That step took longer, but she started anticipating the next cookie and hanging around me waiting for it rather than anticipating going on a walk and hanging around the end of the leash waiting for that. I'd managed to re-program what comes after 'we go through the gate' to 'I get a bunch of cookies' instead of 'I go wander around in the wide world dragging someone behind me on a leash'.

I did a little work giving her time to look away and rewarding that, which was, duh, the 'look at that' game the trainer suggested, except starting that game when she was looking away by default never got anywhere. I had to get her looking at me by default first. I had such a hard time understanding what we were supposed to be accomplishing with that, and what I was supposed to be rewarding, but 'a reminder that even when you aren't staring at me, I still have the cookies and might give you one any time' makes sense.

So, I won't say it was easy after that mental shift, but it was possible. We worked our way down the driveway five feet at a time. When we got to the end of the driveway and stepped into the grass, she flipped back into 'must go' mode, so we had to start back at the beginning of the driveway in the grass, and work our way down the side of it again.

After our mail box achievement, (well, the next day), I loaded her in the car and took her to the park and tried the same thing, filling her full of cookies right there in the parking lot as soon as she left the car. And that was too big of a step. I tried backing up and treating her while she was still in the car, but even that was pretty rough going, as she was much more interested in looking past me to what was going on than taking treats.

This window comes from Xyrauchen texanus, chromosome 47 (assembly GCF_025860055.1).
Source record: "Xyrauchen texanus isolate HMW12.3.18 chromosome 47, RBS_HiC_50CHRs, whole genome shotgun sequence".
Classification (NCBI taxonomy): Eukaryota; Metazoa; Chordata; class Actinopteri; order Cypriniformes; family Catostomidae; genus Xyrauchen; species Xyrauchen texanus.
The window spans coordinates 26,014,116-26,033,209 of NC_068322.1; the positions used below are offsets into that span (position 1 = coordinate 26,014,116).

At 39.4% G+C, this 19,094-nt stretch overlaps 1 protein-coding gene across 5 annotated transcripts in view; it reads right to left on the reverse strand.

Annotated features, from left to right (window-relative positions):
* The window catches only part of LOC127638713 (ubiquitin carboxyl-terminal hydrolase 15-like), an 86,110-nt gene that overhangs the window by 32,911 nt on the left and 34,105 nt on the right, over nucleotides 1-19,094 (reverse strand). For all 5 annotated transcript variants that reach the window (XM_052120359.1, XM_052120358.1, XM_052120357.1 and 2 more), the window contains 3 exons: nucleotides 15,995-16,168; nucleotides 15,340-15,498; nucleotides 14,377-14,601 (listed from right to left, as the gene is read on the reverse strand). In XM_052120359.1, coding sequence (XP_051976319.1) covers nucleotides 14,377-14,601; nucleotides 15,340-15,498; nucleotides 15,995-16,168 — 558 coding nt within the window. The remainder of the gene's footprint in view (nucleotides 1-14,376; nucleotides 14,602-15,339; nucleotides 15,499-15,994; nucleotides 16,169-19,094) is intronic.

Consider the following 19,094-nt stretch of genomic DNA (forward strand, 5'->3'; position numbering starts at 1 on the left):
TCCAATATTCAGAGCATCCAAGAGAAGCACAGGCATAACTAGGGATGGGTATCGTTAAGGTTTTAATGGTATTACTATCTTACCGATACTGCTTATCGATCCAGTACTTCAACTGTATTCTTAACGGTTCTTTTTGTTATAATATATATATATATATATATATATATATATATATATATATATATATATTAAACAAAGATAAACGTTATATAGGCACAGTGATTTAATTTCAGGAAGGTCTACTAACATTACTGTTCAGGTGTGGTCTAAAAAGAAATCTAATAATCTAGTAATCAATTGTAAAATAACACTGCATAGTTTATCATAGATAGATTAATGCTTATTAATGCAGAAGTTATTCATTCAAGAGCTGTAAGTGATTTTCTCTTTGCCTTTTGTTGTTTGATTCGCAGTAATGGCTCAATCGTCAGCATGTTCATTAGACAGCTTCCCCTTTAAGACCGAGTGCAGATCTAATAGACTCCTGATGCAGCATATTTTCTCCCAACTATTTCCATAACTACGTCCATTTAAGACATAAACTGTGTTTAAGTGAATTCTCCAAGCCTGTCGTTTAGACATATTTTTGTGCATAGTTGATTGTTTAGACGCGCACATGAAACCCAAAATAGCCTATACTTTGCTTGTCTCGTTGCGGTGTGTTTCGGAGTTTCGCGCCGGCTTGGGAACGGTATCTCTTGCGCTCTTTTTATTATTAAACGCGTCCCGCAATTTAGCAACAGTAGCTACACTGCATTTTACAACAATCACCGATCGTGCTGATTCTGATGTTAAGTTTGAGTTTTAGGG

I think my next plant is to load her into the car, and reward her for a while before I start the engine. The next step will be reward her at home, drive to the park, reward her in the car, then drive home without even getting out. Then I'll start working on getting out of the car.

Wish me luck. I think I might have a chance this time.

Wednesday, July 13, 2011

Kitten defense

We had workers over yesterday to install counter tops. We've had a lot of people over this spring remodeling the kitchen. It's not Kumi's favorite thing, but she's gotten to be ok with it either in her crate, or if M's home out in the yard, or tethered with him in the other room so she can't get in the way.

Today, she was sleeping in the bedroom (with the AC) when they came over, and as we still have a babygate there from the dobermans, M just swung that closed. I think she kept sleeping for a while, and didn't really react since they were out of her line of sight even when she woke up.

Until one of them walked over to that side of the room to pet Fuu. She didn't react when she saw the strange man in the house, but when she saw him approach Fuu, she gave a warning growl, louder when he got closer, and was clearly unhappy about him touching her.

I know this is probably not something I should be happy about, but they are rough circumstances for Kumi with all the strangers in the house, so I give her a little slack to make warning noises towards people she hasn't been introduced to wandering around the living room, and it makes me smile that she considers Fuu worthy of protection.

Monday, October 11, 2010

First Foster - Andy: Days one and two

So, the dog we were slated to get for our first foster was a sweetie-pie older dog, with a known history. But, he was adopted, so we ended up with the total experience (well, almost, he is house and crate trained). A young male, lots of energy, pulled from the pound with no known history prior to that whatsoever. I felt like I spent the entire first day saying 'no' or 'leave it' to a dog that would not settle down. He peed a lake over the kitchen floor (my fault, I thought there was no way he could need to go again that quickly, but apparently he'd really been drinking), and threw a screaming fit in his crate at three in the morning.

Then things started to get better. Thoughts as bullet points.

  • He is picture-perfect with the cats. He will politely sniff and investigate, but doesn't push things, growl, or corner them. Of course, our cats are pretty savvy, and while they've swatted his face a few times, they haven't run. For what it's worth, he's taken the face swatting in stride.